2. any of the fungi that causes this growth
  1. to become or cause to become covered with this growth
Also called: mildew

Word Origin

C15: dialect (Northern English) mowlde mouldy, from the past participle of moulen to become mouldy, probably of Scandinavian origin; compare Old Norse mugla mould


US mold

  1. loose soil, esp when rich in organic matter
  2. poetic the earth

Word Origin

Old English molde; related to Old High German molta soil, Gothic mulde


noun, verb
  1. the US spelling of mould 1
Collins English Dictionary - Complete & Unabridged 2012 Digital Edition © William Collins Sons & Co. Ltd. 1979, 1986 © HarperCollins Publishers 1998, 2000, 2003, 2005, 2006, 2007, 2009, 2012

Word Origin and History for mould

chiefly British English spelling of mold in various senses. Related: Moulded; moulding.



also mould, "hollow shape," c.1200, originally "fashion, form; nature, native constitution, character," metathesized from Old French modle "model, plan, copy; way, manner" (12c., Modern French moule), from Latin modulum (nominative modulus) "measure, model," diminutive of modus "manner" (see mode (1)). From c.1300 as "pattern or model by which something is shaped or made." To break the mold "render impossible the creation of another" is from 1560s.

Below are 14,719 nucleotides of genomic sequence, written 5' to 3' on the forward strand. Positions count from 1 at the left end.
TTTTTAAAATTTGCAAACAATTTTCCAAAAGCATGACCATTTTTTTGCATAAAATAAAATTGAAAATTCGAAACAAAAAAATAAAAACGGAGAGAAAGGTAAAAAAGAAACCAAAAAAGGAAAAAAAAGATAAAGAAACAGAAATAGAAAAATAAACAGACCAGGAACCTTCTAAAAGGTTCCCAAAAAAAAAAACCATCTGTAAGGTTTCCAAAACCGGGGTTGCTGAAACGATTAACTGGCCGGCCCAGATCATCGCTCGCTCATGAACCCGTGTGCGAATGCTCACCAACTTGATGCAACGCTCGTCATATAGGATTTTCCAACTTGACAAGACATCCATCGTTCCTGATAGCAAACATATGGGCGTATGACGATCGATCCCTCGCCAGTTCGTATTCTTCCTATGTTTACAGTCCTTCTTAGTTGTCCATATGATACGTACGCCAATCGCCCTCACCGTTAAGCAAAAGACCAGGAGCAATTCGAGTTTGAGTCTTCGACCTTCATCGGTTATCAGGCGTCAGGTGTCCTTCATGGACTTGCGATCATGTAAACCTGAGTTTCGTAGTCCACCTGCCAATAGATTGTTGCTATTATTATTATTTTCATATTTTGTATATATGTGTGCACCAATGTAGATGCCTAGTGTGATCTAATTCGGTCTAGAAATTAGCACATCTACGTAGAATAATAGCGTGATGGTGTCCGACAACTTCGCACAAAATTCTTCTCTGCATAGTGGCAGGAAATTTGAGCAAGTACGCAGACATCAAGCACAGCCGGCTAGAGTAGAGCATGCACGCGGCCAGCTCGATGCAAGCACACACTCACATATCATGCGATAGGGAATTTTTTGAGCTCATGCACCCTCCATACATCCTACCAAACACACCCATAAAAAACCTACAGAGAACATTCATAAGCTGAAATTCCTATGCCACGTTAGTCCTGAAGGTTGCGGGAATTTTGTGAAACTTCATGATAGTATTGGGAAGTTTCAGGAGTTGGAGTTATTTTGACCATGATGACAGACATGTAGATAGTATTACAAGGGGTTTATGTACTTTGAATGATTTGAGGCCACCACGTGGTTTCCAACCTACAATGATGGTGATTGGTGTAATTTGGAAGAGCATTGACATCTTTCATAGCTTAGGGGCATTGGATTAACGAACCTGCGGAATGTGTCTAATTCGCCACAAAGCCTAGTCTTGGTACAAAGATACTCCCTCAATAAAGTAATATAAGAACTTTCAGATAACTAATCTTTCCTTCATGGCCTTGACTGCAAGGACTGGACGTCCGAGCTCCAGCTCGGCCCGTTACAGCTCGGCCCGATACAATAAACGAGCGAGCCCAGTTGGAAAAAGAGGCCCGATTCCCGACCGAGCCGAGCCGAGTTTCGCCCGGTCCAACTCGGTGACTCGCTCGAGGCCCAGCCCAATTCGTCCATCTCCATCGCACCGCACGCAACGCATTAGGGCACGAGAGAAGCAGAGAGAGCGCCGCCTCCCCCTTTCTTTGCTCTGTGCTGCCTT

also mould, "furry fungus," early 15c., probably from moulde, past participle of moulen "to grow moldy" (early 13c.), related to Old Norse mygla "grow moldy," possibly from Proto-Germanic *(s)muk- indicating "wetness, slipperiness," from PIE *meug- (see mucus). Or it might have evolved from (or been influenced by) Old English molde "loose earth" (see mold (n.3)).



also mould, "loose earth," Old English molde "earth, sand, dust, soil; land, country, world," from Proto-Germanic *mulda (cf. Old Frisian molde "earth, soil," Old Norse mold "earth," Middle Dutch moude, Dutch moude, Old High German molta "dust, earth," Gothic mulda "dust"), from PIE root *mele- "to rub, grind" (see meal (n.2)). Specifically, since late (Christian) Old English, "the earth of the grave."



also mould, mid-14c., "to mix, blend;" late 14c. "to knead, shape," from mold (n.1). Figurative sense (of character, etc.) is from c.1600. Related: Molded; molding.

Online Etymology Dictionary, © 2010 Douglas Harper

mould in Science


  1. Any of various fungi that often form a fuzzy growth (called a mycelium) on the surface of organic matter. Some molds cause food to spoil, but others are beneficial, such as those used to make certain cheeses and those from which antibiotics like penicillin are developed. The molds do not form a distinct phylogenetic grouping but belong to various phyla including the ascomycetes and the zygomycetes. See also slime mold.
The American Heritage® Science Dictionary Copyright © 2011. Published by Houghton Mifflin Harcourt Publishing Company. All rights reserved.

Idioms and Phrases with mould


The American Heritage® Idioms Dictionary Copyright © 2002, 2001, 1995 by Houghton Mifflin Harcourt Publishing Company. Published by Houghton Mifflin Harcourt Publishing Company.